If Hall H was the leading concern amongst those appearing at the panel, the level of deaf and disabled services at the show was a close second. The very first question at the panel was about the fact that attendees with presumed full hearing were sitting in areas reserved for fans with hearing issues which are placed closer to the front of the stage, with a sign language interpreter present to translate. (“One of the things you’re not really allowed to do is ask people what their disability is,” said Ibrahim in response. “There’s not really anything we can do to confirm, we can’t really go to them and ask, are you really deaf? Are you hard of hearing?”) The second came from a fan who described Comic-Con International’s attitude towards people with disabilities as having “gone from antipathy to outright hostility” in recent years.
Specific complaints about the show’s treatment of attendees with disabilities included the lack of coverage provided for those waiting outside in line for Hall H or entry to the show, as well as a lack of attention paid to the make-up of lines by those responsible for monitoring them – one fans broke down in tears after saying that fans with disabilities were put into a special line by guards at one point, with that line then ignored when it came to wristband distribution – and the show’s policy of requiring ADA attendants to buy a full pass to the show, which was deemed unfair given that it both places a financial burden on the attendant, but also unjustly penalizes attendants because of an official rule that disallows attendants from purchasing con-exclusive merchandise despite having paid full price for entry to the show.
Fellows argued that the reasoning behind the full price ticket for attendants was that, in the past, “we’ve had a lot of abuse of people claiming people were attendants to get people in free.” The issue of restrictions for full price tickets was something that would be looked at, he added.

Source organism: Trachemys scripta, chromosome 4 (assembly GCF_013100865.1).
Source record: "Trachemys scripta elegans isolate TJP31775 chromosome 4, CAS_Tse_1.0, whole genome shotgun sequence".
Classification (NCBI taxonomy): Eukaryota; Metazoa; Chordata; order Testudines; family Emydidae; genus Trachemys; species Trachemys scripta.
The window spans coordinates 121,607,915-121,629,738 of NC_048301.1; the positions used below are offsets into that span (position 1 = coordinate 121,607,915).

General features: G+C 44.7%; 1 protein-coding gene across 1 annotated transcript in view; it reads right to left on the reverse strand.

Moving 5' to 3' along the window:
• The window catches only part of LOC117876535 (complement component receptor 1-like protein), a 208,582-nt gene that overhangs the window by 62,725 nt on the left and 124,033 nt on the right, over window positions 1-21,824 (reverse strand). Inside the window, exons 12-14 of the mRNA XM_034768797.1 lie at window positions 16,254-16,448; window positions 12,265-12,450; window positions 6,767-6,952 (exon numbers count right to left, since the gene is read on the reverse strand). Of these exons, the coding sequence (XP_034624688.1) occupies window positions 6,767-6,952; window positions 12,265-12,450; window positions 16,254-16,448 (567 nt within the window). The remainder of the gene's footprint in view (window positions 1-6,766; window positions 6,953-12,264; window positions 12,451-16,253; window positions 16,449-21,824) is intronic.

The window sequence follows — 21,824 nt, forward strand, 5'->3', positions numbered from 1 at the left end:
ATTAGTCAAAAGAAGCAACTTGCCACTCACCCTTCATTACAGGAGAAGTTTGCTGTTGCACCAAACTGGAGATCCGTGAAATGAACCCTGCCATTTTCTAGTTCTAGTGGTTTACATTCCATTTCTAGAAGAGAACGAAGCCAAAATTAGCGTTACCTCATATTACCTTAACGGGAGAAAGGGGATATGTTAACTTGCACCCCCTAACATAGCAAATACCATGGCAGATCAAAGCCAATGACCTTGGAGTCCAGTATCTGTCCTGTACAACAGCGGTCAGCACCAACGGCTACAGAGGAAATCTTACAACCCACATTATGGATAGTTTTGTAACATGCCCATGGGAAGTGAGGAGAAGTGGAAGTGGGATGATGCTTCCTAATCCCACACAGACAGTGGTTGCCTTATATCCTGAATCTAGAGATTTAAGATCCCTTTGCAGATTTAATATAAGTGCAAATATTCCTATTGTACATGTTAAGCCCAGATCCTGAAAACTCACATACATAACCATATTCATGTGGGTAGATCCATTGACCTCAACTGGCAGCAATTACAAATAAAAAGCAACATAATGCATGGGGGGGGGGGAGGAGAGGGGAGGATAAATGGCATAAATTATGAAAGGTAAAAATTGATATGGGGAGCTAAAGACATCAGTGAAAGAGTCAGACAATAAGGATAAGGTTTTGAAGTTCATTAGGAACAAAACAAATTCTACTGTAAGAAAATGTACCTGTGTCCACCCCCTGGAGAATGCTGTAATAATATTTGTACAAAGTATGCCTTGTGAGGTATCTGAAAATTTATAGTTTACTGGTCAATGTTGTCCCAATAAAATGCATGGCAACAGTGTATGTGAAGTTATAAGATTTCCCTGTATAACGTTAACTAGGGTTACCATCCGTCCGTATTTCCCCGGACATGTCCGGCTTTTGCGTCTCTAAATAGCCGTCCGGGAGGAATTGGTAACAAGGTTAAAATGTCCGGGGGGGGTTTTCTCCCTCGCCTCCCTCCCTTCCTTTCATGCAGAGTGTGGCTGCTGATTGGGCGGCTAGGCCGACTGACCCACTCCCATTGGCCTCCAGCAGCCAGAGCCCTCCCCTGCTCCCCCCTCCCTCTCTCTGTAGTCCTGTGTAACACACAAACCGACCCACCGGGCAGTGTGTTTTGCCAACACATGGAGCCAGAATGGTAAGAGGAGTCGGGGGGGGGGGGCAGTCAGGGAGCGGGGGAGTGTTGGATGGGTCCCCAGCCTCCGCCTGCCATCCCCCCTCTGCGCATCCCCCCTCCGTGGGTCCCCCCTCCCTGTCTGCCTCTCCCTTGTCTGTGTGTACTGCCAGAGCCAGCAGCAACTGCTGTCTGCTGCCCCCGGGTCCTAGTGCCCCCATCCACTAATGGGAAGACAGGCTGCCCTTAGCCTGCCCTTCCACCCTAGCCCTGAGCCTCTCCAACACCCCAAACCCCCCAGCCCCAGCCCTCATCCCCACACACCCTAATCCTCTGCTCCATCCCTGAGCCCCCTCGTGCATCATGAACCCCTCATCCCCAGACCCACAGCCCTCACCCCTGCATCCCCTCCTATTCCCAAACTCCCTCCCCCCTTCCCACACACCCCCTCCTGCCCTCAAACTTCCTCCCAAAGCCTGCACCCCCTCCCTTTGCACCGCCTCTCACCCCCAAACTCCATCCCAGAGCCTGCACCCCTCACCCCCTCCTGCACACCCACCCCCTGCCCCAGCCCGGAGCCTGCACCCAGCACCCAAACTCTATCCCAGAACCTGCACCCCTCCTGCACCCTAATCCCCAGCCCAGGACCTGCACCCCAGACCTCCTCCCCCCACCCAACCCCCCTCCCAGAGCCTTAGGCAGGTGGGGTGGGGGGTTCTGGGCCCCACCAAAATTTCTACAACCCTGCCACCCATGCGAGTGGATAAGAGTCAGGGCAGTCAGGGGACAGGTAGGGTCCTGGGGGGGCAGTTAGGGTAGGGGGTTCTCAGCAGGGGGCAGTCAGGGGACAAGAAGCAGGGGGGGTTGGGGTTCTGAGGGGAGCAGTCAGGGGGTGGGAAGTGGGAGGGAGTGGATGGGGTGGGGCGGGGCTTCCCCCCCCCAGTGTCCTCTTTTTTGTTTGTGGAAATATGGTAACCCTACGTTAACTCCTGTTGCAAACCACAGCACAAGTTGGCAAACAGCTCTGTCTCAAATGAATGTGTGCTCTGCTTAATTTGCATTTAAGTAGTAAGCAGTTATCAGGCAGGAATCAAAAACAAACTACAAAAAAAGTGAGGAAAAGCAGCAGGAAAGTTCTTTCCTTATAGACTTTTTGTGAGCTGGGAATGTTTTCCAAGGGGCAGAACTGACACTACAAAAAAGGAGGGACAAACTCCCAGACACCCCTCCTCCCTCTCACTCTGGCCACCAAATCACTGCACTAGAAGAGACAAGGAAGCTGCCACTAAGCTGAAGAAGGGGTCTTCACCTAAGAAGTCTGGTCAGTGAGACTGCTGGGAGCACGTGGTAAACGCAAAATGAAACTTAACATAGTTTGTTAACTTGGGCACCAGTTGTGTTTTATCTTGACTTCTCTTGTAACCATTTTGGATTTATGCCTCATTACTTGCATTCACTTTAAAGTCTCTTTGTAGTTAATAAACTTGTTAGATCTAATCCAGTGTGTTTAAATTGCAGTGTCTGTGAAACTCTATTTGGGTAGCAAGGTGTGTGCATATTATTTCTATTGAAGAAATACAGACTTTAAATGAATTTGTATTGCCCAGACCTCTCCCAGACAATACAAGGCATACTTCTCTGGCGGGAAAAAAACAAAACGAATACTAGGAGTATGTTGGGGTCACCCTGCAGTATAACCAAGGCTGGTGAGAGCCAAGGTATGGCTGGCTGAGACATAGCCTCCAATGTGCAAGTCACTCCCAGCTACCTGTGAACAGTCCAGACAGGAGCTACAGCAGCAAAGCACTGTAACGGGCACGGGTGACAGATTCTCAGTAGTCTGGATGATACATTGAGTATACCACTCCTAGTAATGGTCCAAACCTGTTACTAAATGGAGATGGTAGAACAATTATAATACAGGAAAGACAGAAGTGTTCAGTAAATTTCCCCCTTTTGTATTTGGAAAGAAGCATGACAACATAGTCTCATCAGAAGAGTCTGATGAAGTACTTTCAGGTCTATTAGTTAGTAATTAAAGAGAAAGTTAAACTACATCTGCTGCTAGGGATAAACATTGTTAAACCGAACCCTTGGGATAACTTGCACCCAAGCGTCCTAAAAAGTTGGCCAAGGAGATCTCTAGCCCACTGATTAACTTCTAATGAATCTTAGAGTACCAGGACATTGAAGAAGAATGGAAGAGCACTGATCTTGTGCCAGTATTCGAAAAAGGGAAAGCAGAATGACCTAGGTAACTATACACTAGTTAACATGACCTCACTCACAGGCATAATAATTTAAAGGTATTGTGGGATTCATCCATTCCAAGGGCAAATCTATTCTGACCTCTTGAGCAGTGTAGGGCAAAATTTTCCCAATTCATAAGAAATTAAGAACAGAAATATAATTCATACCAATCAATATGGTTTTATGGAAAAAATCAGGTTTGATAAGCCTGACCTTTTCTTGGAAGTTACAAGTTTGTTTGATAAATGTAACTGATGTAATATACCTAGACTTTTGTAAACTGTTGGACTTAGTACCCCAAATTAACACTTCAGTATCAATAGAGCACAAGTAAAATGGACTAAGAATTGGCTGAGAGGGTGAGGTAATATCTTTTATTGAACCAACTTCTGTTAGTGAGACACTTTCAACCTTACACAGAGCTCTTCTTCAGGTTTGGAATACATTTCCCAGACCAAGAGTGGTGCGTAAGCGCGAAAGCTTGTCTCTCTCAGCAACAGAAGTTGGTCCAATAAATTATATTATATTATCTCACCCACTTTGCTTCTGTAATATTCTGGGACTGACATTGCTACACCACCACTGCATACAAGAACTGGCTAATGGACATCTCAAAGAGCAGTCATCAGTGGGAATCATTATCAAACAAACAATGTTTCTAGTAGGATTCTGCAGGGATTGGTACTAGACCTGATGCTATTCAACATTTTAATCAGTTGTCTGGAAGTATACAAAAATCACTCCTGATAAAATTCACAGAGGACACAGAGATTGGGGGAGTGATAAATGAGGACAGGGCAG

Other subjects raised during the panel included the lack of a print program for this year’s show – the 2022 convention was funded by ticket sales from 2019, organizers said, which required a certain number of budget cuts in many areas – and the lack of diversity amongst moderators for panels. “There are a lot of able-bodied white men,” one fan pointed out. I don’t see enough of the inclusion you’re talking about on the big stage.” Panel moderators are selected by the subjects of the panels, not by Comic-Con International, organizers pointed out.
With the number of fans lined up to be heard pushing the panel all the way to its cut-off time, organizers took more of a listening approach for the second half of the runtime than responding to what was being said. After an hour that had, at times, made for difficult listening for all involved, the panel ended with a comment from an elderly fan that acted as both a balm for tender nerves and a suitable capper for San Diego Comic-Con as a whole, as they quietly and humbly told the room how grateful they were that Comic-Con had returned after a three-year absence, and instituted a mask and vaccine mandate in order to gain entry, because, “you did it in a way that I could feel safe,” she said. “This is just a thank you.”
Keep track of all the news, interviews, and notes from this past weekend with Popverse's San Diego Comic-Con coverage round-up.